$84 million project aims to clean up soil contaminated by Agent Orange More

Wikipedia Proves Useful for Tracking Flu

Technique gave better results than Center for Disease Control (CDC) and Google’s Flu Trends More

This forum has been closed.
Comments
     
There are no comments in this forum. Be first and add one

Featured Videos

Your JavaScript is turned off or you have an old version of Adobe's Flash Player. Get the latest Flash player.
Ukraine, Russia, United in Faith, Divided in Politicsi
X
Michael Eckels
April 19, 2014
There is a strong historical religious connection between Russia and Ukraine. But what role is religion playing in the current conflict? In the run-up to Easter, Michael Eckels in Moscow reports for VOA.
Video

Video Ukraine, Russia, United in Faith, Divided in Politics

There is a strong historical religious connection between Russia and Ukraine. But what role is religion playing in the current conflict? In the run-up to Easter, Michael Eckels in Moscow reports for VOA.
Video

Video Face of American Farmer is Changing

The average American farmer is now 58 years old, and farmers 65 and older are the fastest growing segment of the population. It’s a troubling trend signaling big changes ahead for American agriculture as aging farmers retire. Reporter Mike Osborne says a new report from the U.S. Census Bureau is suggesting what some of those changes might look like... and why they might not be so troubling.
Video

Video Donetsk Governor: Ukraine Military Assault 'Delicate But Necessary'

Around a dozen state buildings in eastern Ukraine remain in the hands of pro-Russian protesters who are demanding a referendum on self-rule. The governor of the whole Donetsk region is among those forced out by the protesters. He spoke to VOA's Henry Ridgwell from his temporary new office in Donetsk city.
Video

Video Drones May Soon Send Data From High Seas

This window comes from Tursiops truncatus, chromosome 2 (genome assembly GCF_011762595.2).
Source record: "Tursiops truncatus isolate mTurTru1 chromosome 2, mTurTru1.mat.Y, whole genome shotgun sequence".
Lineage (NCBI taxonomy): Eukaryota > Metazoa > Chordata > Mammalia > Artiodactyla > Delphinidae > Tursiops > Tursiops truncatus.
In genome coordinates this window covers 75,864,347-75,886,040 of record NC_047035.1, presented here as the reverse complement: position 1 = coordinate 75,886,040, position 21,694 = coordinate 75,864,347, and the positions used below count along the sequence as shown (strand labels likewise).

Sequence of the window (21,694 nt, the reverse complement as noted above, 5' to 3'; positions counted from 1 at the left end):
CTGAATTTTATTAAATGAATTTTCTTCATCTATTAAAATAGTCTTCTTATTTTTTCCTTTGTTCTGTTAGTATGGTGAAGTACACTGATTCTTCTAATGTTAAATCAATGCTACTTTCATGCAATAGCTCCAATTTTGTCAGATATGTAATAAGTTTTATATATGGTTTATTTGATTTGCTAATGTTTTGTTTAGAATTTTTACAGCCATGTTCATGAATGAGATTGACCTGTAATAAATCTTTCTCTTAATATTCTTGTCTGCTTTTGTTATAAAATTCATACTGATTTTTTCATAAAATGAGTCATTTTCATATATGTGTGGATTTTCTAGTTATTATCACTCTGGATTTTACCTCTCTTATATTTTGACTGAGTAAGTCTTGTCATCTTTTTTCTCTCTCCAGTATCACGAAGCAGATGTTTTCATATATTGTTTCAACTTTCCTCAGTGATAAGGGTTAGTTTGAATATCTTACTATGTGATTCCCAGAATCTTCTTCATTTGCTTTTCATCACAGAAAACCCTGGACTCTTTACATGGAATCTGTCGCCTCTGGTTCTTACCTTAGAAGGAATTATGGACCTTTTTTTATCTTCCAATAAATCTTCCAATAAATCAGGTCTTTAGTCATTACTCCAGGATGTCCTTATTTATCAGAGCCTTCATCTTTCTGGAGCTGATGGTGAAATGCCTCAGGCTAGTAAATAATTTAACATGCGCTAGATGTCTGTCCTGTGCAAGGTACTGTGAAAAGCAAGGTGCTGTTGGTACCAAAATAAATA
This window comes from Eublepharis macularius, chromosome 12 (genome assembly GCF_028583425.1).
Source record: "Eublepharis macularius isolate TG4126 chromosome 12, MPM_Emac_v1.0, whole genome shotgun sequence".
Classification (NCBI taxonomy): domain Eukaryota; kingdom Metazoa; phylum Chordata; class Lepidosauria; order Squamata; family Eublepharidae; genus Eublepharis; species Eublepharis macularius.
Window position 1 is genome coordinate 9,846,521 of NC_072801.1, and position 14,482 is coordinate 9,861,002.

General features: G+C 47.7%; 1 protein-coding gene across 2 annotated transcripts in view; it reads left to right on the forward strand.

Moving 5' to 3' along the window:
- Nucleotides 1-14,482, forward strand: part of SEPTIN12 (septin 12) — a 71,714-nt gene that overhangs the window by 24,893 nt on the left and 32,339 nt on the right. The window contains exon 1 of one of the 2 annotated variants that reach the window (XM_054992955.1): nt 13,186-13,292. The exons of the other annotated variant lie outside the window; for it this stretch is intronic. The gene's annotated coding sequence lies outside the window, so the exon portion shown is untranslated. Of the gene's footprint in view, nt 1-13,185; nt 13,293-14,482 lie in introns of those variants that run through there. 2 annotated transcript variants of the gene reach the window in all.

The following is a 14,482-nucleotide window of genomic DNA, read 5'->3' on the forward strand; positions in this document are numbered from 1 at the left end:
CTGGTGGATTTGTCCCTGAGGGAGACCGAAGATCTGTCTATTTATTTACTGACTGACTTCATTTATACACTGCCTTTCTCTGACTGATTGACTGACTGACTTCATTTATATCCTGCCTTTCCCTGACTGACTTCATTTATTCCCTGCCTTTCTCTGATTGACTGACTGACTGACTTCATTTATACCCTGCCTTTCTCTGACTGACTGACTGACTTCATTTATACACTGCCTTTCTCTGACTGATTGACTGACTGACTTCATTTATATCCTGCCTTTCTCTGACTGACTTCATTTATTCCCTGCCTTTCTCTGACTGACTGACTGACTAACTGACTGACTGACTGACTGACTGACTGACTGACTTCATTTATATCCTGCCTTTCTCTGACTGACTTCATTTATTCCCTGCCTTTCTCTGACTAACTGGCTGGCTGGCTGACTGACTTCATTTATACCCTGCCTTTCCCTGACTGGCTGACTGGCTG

Drones are usually associated with unmanned flying vehicles, but autonomous watercraft are also becoming useful tools for jobs ranging from scientific exploration to law enforcement to searching for a missing airliner in the Indian Ocean. VOA’s George Putic reports on sea-faring drones.
Video

Video New Earth-Size Planet Found

Not too big, not too small. Not too hot, not too cold. A newly discovered planet looks just right for life as we know it, according to an international group of astronomers. VOA’s Steve Baragona has more.
Video

Video Copts in Diaspora Worry About Future in Egypt

Around 10 percent of Egypt’s population belong to the Coptic faith, making them the largest Christian minority in the Middle East. But they have become targets of violence since the revolution three years ago. With elections scheduled for May and the struggle between the Egyptian military and Islamists continuing, many Copts abroad are deeply worried about the future of their ancient church. VOA religion correspondent Jerome Socolovsky visited a Coptic church outside Washington DC.
Video

Video Critics Say Venezuelan Protests Test Limits of Military's Support

During the two months of deadly anti-government protests that have rocked the oil-rich nation of Venezuela, President Nicolas Maduro has accused the opposition of trying to initiate a coup. Though a small number of military officers have been arrested for allegedly plotting against the government, VOA’s Brian Padden reports the leadership of the armed forces continues to support the president, at least for now.
Video

Video More Millenials Unplug to Embrace Board Games

A big new trend in the U.S. toy industry has more consumers switching off their high-tech gadgets to play with classic toys, like board games. This is especially true among the so-called millenial generation - those born in the 1980's and 90's. Elizabeth Lee has more from an unusual café in Los Angeles, where the new trend is popular and business is booming.
Video

Video Google Buys Drone Company

In its latest purchase of high-tech companies, Google has acquired a manufacturer of solar-powered drones that can stay in the air almost indefinitely, relaying broadband Internet connection to remote areas. It is seen as yet another step in the U.S. based Web giant’s bid to bring Internet to the whole world. VOA’s George Putic reports.
AppleAndroid